“It’s official: there will be absolutely no abortion ban legislation sent to Glenn Youngkin’s desk for the duration of his term in office.” Virginia Senate Democratic Caucus Chair Mamie Locke’s words following last Tuesday’s elections show us, once again, that the politics of abortion in a post-Roe America have fundamentally shifted the electoral landscape. Democrats have dominated in state after state, with voters across the country mobilized by the urgency of protecting reproductive rights. Despite the rising unfavorability of Pres. Joe Biden, multiple off-season and special elections and the 2022 midterms have collectively revealed that voters will not stand for abortion restrictions, making the issue a political third rail for the GOP. Still, that won’t stop them from continuing to bang their heads into the wall, leaning into this messaging for the upcoming 2024 elections. Let’s delve a little deeper into last Tuesday’s losses to uncover why this is, to put it mildly, a terrible idea.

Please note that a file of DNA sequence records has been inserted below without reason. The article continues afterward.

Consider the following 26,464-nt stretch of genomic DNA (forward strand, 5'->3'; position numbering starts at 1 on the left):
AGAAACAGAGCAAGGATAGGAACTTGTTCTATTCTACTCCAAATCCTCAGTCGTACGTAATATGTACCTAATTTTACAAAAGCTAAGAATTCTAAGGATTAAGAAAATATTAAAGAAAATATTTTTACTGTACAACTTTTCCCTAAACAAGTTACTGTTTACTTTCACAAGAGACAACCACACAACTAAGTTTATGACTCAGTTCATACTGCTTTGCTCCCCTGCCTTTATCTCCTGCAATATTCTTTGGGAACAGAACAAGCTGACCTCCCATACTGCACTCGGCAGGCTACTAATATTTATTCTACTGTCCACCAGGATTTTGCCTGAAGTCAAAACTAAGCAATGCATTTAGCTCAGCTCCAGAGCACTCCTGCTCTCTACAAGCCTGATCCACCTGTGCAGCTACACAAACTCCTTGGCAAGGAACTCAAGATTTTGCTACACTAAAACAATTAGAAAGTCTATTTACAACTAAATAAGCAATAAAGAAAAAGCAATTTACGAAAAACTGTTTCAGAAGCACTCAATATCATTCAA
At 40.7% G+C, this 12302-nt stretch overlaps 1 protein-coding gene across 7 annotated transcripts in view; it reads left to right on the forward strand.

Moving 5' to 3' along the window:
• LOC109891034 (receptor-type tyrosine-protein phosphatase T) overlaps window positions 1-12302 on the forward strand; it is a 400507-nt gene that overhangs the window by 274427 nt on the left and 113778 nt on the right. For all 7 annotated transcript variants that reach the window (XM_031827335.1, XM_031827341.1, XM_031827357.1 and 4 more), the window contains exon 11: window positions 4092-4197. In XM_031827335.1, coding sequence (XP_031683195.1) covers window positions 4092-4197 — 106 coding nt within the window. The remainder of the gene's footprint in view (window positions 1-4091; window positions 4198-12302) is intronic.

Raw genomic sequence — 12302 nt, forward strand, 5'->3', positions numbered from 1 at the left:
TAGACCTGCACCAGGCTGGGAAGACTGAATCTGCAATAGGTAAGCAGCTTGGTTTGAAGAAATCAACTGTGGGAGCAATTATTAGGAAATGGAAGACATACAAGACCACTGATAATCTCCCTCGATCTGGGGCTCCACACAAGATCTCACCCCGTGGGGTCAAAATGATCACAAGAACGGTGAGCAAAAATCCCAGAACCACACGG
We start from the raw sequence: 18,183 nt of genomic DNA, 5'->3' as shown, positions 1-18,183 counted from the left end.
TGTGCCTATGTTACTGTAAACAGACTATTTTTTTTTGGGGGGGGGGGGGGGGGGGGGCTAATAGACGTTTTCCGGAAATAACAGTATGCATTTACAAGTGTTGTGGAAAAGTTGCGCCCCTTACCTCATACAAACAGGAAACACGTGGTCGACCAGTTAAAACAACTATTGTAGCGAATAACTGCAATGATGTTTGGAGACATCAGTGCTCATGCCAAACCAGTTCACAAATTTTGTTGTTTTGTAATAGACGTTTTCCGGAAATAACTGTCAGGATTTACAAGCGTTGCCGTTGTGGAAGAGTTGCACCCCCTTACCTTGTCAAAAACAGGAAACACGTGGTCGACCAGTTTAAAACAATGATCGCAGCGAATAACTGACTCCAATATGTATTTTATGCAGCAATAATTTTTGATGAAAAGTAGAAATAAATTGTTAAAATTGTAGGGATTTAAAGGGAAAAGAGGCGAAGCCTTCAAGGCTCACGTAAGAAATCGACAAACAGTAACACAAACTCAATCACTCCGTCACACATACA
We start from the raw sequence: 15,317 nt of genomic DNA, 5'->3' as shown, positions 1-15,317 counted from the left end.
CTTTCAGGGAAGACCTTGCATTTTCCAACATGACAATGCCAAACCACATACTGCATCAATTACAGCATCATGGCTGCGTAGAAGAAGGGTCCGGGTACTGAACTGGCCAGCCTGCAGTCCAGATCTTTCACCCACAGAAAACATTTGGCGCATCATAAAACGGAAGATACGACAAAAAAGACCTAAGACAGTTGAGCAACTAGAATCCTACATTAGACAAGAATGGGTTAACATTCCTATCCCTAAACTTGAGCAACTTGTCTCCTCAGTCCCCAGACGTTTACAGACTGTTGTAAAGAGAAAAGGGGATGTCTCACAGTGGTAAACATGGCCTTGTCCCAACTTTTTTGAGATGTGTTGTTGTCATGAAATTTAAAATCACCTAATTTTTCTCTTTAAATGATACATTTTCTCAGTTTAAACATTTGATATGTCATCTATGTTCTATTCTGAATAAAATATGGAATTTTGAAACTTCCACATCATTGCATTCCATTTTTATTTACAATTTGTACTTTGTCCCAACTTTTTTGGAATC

In Ohio, voters turned out to support two crucial state questions, pertaining to abortion and cannabis (issues Rick Santorum curiously described as “very sexy”). The first, Issue 1, would enshrine the right to abortion access into the red state’s Constitution, thereby creating significant barriers for Republicans seeking to ban or limit the medical procedure in Ohio. Second, voters considered the hotly-debated legalization of recreational cannabis. These issues drew millions of voters to the polls in an off-season election, with a substantial majority– 57% in both cases– favoring the expansion of rights for Ohioans through these measures.
In Kentucky, Democratic incumbent Governor Andy Beshear triumphed over his challenger while maintaining his impressively-progressive principles. Even in the red state, Beshear was unwavering in his commitment to protecting LGBTQ+ youth and reproductive rights. Earlier this year, he unapologetically vetoed anti-trans legislation, ensuring minors could continue to use the bathrooms of their choice, and have access to life-saving gender-affirming care. Beshear strategically centered his campaign on reproductive rights, portraying his opponent, David Cameron, as an extremist. Through this approach, he successfully mobilized voters across Kentucky around these critical issues.
Even in Pennsylvania, the winning candidate was able to secure a seat on the State Supreme Court by centering their campaign on reproductive rights. The nation has been experiencing a profound reckoning on abortion since the Supreme Court overturned Roe v. Wade, and nowhere has this divide been more pronounced than in our own backyard: Virginia.